Republic of Cyprus


On the basis of the Zurich – London agreements, Cyprus became an independent republic on 16 August 1960. As an independent country it became a member of the United Nations, the Council of Europe, the Commonwealth of Nations and the Non-Aligned Movement. According to the agreement, Britain retained two sovereign bases (158.5 sq. km) on the island, at Dekeleia and Akrotiri – Episkopi.

The Zurich – London agreements comprised the Treaty of Establishment, the Treaty of Guarantee and the Treaty of Alliance. Under the Treaty of Guarantee, Britain, Greece and Turkey pledged to ensure the independence and territorial integrity of Cyprus as well as respect for its Constitution. The Treaty of Alliance between Cyprus, Greece and Turkey was a military alliance agreed for defence purposes. These agreements also became the basis for the 1960 Constitution.


The 1960 Constitution incorporated a system of entrenched minority rights unparalleled in any other country. The 18% Turkish Cypriot community was offered cultural and religious autonomy and a privileged position in the state institutions of Cyprus (Turkish Cypriot Vice President, three out of the ten Ministers of the Government and 15 out of 50 seats in the House of Representatives).

The frequent use by the Turkish Cypriot leadership of its extensive powers of veto, gave rise to deadlock and inertia in the functioning of the state. In November 1963, when Cyprus’ first President Makarios put forward proposals for amending the Constitution in order to facilitate the smooth functioning of the government and the state, the Turkish side promptly rejected them, arguing that the Constitution could not be amended without the entire independence agreement being revoked.

Subsequently, the Turkish Cypriot ministers withdrew from the Council of Ministers and Turkish Cypriot civil servants ceased attending their offices. The ensuing constitutional deadlock gave rise to intercommunal clashes and threats by Turkey to invade Cyprus.

Following the threats by Turkey against Cyprus, the government of the Republic brought the matter to the UN Security Council. The Security Council unanimously adopted resolution 186 of 4 March 1964, whose basic principles have guided international actions on Cyprus ever since.

This resolution:

 • Established the UN Secretary-General’s mission of good offices aiming at a
Peaceful solution on the basis of an agreed settlement in accordance with the UN Charter;
 • Created UNFICYP, the UN peacekeeping force on Cyprus;
 • Reaffirmed the sovereignty and continuing existence of the Republic of Cyprus;
 • Reaffirmed the continuity of the government of the Republic of Cyprus.

Despite calls by the Security Council to respect the sovereignty and territorial integrity of the Republic of Cyprus and to abstain from the threat or use of force against it, Turkey’s air force bombed Cypriot villages in August 1964.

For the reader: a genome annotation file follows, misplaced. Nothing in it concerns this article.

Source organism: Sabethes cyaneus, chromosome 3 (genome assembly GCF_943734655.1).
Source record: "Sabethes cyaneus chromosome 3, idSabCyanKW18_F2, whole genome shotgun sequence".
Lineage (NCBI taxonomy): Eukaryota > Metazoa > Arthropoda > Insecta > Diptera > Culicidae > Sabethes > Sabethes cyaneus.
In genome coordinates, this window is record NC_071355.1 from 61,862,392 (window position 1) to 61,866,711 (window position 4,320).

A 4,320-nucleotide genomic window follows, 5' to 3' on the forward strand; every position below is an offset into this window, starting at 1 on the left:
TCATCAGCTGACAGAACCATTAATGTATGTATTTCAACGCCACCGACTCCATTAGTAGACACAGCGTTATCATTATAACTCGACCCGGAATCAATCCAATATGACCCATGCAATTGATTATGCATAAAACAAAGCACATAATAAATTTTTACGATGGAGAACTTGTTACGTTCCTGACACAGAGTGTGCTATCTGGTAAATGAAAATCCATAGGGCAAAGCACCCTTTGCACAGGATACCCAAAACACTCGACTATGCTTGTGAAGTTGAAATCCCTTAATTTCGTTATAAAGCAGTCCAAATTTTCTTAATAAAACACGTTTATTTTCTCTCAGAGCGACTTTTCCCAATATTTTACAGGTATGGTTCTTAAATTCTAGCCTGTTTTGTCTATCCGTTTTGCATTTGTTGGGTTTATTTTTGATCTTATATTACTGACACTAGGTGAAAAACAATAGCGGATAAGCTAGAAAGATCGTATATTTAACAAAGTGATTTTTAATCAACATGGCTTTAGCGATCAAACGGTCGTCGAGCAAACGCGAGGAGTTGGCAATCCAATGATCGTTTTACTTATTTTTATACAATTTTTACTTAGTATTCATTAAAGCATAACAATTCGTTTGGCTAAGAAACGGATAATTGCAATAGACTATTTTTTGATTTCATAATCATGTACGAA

On 26 March 1965, UN mediator Dr Galo Plaza issued one of the most significant reports ever to be prepared on Cyprus (S/6253). The Plaza report considered the 1959 arrangement as “a constitutional oddity;” questioned the functionality of federalism demanded by the Turkish side due to the hardship and inhumane nature inherent in population movements; was critical of disproportionate minority vetoes; and perceived the protection of the rights of minorities to be in international instruments such as the European Convention.

Arguing strongly against the geographical separation of the two communities advocated by the Turkish side, Dr Plaza stated that if the purpose of a settlement of the Cyprus question is to be the preservation rather than the destruction of the state and if it is to foster rather than to militate against the development of a peacefully united people, I cannot help wondering whether the physical division of the minority from the majority should not be considered a desperate step in the wrong direction.


Turkey instantly rejected the report and its recommendations and declared that it would not deal with the UN mediator. UN mediation came to an end, and thereafter the UN involvement in the Cyprus peace process has been conducted under the Secretary-General’s good offices.


The government of Cyprus took various measures to restore normalcy on the island. These steps resulted in the elimination of intercommunal violence and dramatic reduction of tensions between the two communities. The government also offered economic incentives to Turkish Cypriots, who had been forced by their leaders to move to Turkish controlled enclaves, to return to their homes. The Turkish side did not reciprocate, maintaining, instead, roadblocks in order to keep Greek Cypriots from Turkish enclaves.


In 1968, the government initiated talks with the Turkish Cypriot leadership under UN auspices for a negotiated agreement on a more functional constitutional system for the Republic of Cyprus. These talks had achieved considerable progress and, according to some reports, were close to success, when they were interrupted by the tragic events of 1974.

Source:  Press and Information Office, Republic of Cyprus